For Immediate Release | October 5, 2021
In order to support the development of a career-responsive education and training system, the Colorado Department of Labor and Employment (CDLE), in partnership with the Governor’s Office, the Colorado Department of Higher Education, the Colorado Department of Education, the Colorado Workforce Development Council, and business stakeholders, created the Office of Education and Training Innovation.
Today, employers struggle to find the talent they need to succeed. And while there are enough people to fill these open positions, too few workers have the skills these positions require. By increasing collaboration between business, education, the state, and workforce development, the work will support current and future efforts to equip Coloradans with in-demand skills. The office will also work with partners and stakeholders to increase the adoption of on-the-job, or work-based training, such as apprenticeship.
“The future of education and work demand lifelong learning,” said Misti Ruthven, the office’s Director. “As automation, artificial intelligence, globalization, and digitalization continue to transform the labor market, workers of all ages will need to upskill or reskill in order to remain competitive in today and tomorrow’s economy. Educational institutions, working closely with their counterparts in workforce and business, will play a critical role in helping them acquire these skills.”
Early goals include supporting policy, strategy, and collaboration between education and business; building coherence between state agency and business efforts in order to better connect the supply and demand sides of our economy; identifying myths and misconceptions that inform the education and workforce systems; and aligning existing on-the-job and work-based learning programs and pilots, such as apprenticeship. This collaboration extends to partnering with CDLE’s Office of the Future of Work and will support the associated education focus as a coordinated approach for Colorado.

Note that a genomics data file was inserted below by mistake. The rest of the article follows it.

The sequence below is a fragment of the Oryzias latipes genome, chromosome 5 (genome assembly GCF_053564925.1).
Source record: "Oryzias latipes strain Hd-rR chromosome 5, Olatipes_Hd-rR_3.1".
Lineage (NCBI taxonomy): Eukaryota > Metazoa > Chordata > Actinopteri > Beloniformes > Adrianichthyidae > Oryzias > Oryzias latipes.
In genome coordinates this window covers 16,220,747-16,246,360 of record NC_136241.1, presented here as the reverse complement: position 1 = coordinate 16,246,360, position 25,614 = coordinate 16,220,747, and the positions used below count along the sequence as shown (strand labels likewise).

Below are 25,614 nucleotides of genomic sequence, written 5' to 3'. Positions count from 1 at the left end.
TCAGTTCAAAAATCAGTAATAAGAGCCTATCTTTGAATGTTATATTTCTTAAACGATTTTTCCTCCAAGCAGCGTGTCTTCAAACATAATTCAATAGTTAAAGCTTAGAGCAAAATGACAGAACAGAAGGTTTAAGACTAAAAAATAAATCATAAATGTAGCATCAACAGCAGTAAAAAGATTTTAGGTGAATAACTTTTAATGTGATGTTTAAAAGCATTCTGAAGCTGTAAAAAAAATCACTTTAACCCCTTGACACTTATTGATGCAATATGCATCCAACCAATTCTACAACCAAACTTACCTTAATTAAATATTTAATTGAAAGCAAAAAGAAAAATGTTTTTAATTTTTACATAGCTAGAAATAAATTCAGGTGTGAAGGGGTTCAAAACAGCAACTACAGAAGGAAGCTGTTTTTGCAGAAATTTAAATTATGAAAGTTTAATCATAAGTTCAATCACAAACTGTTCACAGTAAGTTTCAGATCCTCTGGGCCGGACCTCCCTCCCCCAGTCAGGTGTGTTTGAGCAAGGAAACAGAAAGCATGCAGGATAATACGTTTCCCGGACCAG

“The creation of the office recognizes the need to fortify connections between education, workforce, government, and other stakeholders,” said Noel Ginsburg, chair of the Business Experiential Leadership Commission and CEO of CareerWise Colorado. “I’m particularly encouraged by its focus on earn-and-learn programs, like apprenticeship, to create more opportunity for more people—and ultimately a more equitable economy.”
“Many in the workforce development and education spaces have referred to the disruptions we’re seeing today as the ‘Fourth Industrial Revolution’,” said Joe Barela, Executive Director of CDLE. “The comparison makes sense: like people in the late 19th century, massive shifts in the way we work have caused consternation and worry among workers and employers alike. Through the Office of Education and Training Innovation, we seek to lessen their fears by proposing workforce development solutions that will equip both with the skills, talent, and resources they need to ensure our communal economic prosperity.”
The office’s theory of action emphasizes the importance of skills-based hiring practices, which prioritize the skills candidates have and the skills they can learn over their background, and work-based learning, including apprenticeships, internships, residences, and incumbent worker training, which provide hands-on, real-world experience.